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Eating Healthy: Learn to Read Nutrition Facts

Eating Healthy: Learn to Read Nutrition Facts

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It’s all in, like, Swedish or something,” Regina George stares at her Kälteen bar’s nutrition facts. “There’s some weird ingredient in them that’s not legal in the US yet,” Cady replies. Regina then shrugs it off when Cady says: “It just burns up all your carbs.”

Like Regina George (of “Mean Girls”), many of us want to lose those few extra pounds without putting in too much effort. I mean, who isn’t guilty of stocking up on those granola bars or oatmeal cookies that just look so organic.

Before adding seemingly healthy snacks to your cart, however, it’s important to read the nutrition facts. They may have more sodium than a bag of chips, more sugar than a chocolate bar, or a higher calorie count than your personal limit. Or you could simply be allergic to some of the ingredients.

Don’t just blindly reach for those vegan and gluten-free snacks on the shelves. Find out what’s in what you eat by checking nutrition labels.

Why should you read nutrition facts?

cheese dip and crackers
When you get your facts from the nutrition labels, you’ll be able to pick the right snacks that are better for you. Photo by Luis Cortes on Unsplash

How many times have you wondered, “Why read nutrition facts when you can limit yourself to one pack or just a few biscuits from the tin can?

Discipline is definitely important whether you’re reaching for your ideal weight or simply trying to live healthier. But it’s not the only thing that matters. You should also understand what’s in the food you eat.

Consider these reasons for paying attention to the nutritional labels:

  • Nutrition facts remind you of key dietary information, like recommended serving size, calorie count, and ingredients, especially for snacks you’re new to.
  • By reading the nutritional facts and knowing what’s in the food you’re about to eat, you save yourself from totally avoidable allergies and other food reactions.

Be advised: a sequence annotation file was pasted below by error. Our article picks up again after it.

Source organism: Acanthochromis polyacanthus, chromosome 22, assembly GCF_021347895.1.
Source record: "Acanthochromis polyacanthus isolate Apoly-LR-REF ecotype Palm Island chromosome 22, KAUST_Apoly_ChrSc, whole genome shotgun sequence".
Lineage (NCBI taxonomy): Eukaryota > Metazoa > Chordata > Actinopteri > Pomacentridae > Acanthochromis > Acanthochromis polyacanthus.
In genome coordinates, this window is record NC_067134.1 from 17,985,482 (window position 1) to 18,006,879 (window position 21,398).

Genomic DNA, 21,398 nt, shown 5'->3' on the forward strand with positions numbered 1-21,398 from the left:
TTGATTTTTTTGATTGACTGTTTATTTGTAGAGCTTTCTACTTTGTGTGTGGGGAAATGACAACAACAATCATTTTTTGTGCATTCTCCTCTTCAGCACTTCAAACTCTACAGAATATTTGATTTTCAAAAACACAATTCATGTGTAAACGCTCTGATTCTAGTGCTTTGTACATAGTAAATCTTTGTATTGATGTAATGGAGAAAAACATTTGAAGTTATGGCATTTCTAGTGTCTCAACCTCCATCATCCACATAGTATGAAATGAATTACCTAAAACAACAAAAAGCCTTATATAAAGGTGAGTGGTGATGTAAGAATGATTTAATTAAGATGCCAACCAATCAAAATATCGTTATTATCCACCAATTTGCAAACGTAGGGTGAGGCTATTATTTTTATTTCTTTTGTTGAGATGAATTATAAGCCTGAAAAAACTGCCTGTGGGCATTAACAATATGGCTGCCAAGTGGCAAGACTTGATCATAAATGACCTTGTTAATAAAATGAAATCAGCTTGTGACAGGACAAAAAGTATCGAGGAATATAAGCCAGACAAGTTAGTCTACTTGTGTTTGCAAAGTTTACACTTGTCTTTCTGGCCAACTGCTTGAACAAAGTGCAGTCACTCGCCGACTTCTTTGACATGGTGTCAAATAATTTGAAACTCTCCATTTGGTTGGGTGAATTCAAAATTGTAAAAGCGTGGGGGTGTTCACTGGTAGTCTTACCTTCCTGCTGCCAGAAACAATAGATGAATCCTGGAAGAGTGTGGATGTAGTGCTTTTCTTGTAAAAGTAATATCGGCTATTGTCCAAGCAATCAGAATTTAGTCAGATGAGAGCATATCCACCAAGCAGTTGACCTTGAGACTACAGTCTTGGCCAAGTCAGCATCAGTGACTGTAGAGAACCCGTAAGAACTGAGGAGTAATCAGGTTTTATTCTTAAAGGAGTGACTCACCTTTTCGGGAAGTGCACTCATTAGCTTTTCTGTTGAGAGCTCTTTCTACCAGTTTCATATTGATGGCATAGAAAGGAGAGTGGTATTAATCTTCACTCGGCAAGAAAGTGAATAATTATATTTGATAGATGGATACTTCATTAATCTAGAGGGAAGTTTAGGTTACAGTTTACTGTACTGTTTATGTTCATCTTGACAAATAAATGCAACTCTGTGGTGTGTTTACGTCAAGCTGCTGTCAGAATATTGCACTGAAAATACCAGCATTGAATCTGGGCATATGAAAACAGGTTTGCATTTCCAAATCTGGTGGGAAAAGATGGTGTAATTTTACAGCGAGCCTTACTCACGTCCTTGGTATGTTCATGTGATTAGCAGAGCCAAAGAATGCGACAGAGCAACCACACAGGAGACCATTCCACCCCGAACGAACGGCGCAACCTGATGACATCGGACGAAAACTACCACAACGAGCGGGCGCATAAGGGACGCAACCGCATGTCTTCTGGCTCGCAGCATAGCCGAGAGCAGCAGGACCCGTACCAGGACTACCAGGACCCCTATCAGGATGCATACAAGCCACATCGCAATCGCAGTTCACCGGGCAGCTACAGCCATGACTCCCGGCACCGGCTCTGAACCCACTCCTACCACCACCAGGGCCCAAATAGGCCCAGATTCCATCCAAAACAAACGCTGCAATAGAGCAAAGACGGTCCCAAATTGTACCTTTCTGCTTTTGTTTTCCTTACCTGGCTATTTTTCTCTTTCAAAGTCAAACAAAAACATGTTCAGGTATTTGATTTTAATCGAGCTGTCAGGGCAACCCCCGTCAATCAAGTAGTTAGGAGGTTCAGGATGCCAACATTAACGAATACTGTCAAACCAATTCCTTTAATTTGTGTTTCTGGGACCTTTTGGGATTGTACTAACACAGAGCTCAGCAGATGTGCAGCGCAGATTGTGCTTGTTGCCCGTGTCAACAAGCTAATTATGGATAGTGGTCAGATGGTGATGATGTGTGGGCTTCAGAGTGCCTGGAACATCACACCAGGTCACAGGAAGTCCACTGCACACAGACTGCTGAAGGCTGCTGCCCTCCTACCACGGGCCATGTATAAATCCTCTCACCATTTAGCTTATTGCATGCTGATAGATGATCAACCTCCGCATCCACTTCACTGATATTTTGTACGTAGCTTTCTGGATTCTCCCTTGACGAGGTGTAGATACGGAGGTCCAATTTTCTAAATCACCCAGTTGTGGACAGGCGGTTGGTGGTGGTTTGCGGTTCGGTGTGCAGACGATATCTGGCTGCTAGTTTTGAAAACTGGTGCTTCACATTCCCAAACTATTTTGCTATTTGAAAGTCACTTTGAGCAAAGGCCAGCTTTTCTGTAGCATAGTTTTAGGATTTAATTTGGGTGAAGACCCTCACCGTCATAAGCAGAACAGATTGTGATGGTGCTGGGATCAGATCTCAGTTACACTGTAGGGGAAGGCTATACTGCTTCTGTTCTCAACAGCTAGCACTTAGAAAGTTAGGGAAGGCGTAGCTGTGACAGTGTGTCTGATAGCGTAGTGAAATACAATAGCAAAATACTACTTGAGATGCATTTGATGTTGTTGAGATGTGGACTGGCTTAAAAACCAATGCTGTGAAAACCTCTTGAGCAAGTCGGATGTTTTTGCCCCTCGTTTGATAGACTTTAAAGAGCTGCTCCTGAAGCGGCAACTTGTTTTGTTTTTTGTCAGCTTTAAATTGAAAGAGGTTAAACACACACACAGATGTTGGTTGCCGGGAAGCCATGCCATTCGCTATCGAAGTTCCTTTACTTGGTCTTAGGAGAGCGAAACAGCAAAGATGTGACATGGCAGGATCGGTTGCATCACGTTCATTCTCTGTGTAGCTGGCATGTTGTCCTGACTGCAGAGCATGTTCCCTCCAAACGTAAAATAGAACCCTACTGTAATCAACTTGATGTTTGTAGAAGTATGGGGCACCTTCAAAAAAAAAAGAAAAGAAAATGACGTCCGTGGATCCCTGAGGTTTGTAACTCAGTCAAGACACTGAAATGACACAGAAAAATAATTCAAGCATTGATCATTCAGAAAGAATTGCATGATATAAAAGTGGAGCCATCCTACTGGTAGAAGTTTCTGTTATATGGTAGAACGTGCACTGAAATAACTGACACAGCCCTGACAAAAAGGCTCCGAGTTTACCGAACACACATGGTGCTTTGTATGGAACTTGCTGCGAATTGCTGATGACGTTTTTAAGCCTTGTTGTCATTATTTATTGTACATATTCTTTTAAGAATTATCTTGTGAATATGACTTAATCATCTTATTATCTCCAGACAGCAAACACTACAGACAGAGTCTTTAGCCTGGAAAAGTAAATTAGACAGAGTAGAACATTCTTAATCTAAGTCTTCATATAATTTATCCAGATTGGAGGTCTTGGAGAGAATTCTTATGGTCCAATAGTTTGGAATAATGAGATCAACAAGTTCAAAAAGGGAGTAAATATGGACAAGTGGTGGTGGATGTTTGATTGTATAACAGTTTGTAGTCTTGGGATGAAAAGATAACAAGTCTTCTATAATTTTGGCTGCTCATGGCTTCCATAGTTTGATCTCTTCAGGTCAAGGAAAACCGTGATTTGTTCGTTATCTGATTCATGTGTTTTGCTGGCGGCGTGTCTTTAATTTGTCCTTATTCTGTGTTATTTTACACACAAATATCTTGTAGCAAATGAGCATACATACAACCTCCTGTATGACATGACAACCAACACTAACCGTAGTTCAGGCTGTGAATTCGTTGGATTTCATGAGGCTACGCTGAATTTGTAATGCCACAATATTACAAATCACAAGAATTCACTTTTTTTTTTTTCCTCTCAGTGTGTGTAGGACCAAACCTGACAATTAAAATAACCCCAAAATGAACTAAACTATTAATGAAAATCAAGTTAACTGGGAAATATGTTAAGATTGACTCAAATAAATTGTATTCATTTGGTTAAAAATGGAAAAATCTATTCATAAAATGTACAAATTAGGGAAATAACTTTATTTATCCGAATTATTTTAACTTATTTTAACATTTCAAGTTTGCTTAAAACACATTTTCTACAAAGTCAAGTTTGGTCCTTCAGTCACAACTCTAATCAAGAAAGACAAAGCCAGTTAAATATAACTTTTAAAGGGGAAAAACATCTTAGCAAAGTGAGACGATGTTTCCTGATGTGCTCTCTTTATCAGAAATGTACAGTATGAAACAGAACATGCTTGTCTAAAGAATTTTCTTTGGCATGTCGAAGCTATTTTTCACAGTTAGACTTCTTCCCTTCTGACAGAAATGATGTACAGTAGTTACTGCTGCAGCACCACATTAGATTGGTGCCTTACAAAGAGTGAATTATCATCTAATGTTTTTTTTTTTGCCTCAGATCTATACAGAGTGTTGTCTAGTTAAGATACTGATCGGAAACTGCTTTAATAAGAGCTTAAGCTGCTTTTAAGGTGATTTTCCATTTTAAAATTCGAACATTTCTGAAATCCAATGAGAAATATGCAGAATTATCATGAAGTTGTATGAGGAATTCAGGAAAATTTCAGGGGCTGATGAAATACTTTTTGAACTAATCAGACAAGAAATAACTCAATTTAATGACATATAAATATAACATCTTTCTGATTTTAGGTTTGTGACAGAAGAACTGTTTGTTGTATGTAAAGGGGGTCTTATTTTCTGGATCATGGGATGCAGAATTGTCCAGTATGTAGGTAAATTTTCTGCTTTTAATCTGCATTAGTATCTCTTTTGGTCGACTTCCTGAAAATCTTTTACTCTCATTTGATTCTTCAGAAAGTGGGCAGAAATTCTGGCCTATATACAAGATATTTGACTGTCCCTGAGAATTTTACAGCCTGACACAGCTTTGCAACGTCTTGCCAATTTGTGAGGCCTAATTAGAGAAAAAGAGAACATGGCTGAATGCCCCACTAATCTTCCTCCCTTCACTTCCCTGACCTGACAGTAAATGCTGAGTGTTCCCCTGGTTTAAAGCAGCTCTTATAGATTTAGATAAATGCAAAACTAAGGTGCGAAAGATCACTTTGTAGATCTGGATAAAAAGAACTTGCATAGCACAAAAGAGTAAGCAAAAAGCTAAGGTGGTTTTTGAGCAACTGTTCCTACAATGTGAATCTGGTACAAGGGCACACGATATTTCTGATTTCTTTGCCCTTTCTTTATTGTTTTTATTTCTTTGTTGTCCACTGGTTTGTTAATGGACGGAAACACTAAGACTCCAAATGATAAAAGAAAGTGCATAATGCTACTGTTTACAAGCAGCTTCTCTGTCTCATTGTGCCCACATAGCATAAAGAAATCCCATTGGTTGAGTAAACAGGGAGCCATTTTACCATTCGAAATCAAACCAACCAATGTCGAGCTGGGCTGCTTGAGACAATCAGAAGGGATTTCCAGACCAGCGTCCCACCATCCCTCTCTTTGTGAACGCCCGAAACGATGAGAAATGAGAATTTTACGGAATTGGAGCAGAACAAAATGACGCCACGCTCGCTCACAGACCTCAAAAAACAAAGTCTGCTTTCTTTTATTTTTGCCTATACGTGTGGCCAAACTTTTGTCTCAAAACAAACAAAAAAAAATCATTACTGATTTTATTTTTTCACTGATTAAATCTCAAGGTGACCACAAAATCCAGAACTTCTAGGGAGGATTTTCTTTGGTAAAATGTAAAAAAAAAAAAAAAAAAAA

• It’s easier to cut back on your calorie count or food intake when you know the numbers. It also shows you how much salt, fat, and sugar you’re taking in.
  • By forming the habit of reading nutrition labels, you’re actually training yourself to be more mindful of what you eat. It could even help curb your cravings.

Moreover, by reading food labels, you’ll find it easier to compare similar snacks and choose those that bring greater nutritional value for you.

See Also

How do you read nutritional labels?

couple doing the groceries
Learning to read nutrition facts keeps you away from seemingly healthy snacks with too much sugar or salt that endanger your health in the long run. Photo by Gustavo Fring on Pexels

Let’s be real. Not all of us have the time or patience to scientifically break down the nutrition facts label. So let’s focus on the basics and the hacks.

  • Take note of the serving information and the total calories per serving. These things are typically specified on top of the nutritional facts label.
  • Check for generally unhealthy factors, like added sugar, sodium, trans fat, and saturated fat. Avoid snacks with high contents of these nutrients.
  • Be wary of misleading claims. For example, a snack can claim to be made with whole grains. But whole grains may not even be a key ingredient.
  • Study the % Daily Value (DV). It shows the percentage of each nutrient that you consume in a single serving, based on the daily recommended amount.

Finally, keep in mind that the information on nutrition labels is based on a 2,000 calories/day diet. You may want to consult a doctor, dietitian, or nutritionist about your dietary lifestyle and weight concerns.

It’s about knowing, not limiting what you eat. Check the facts now.

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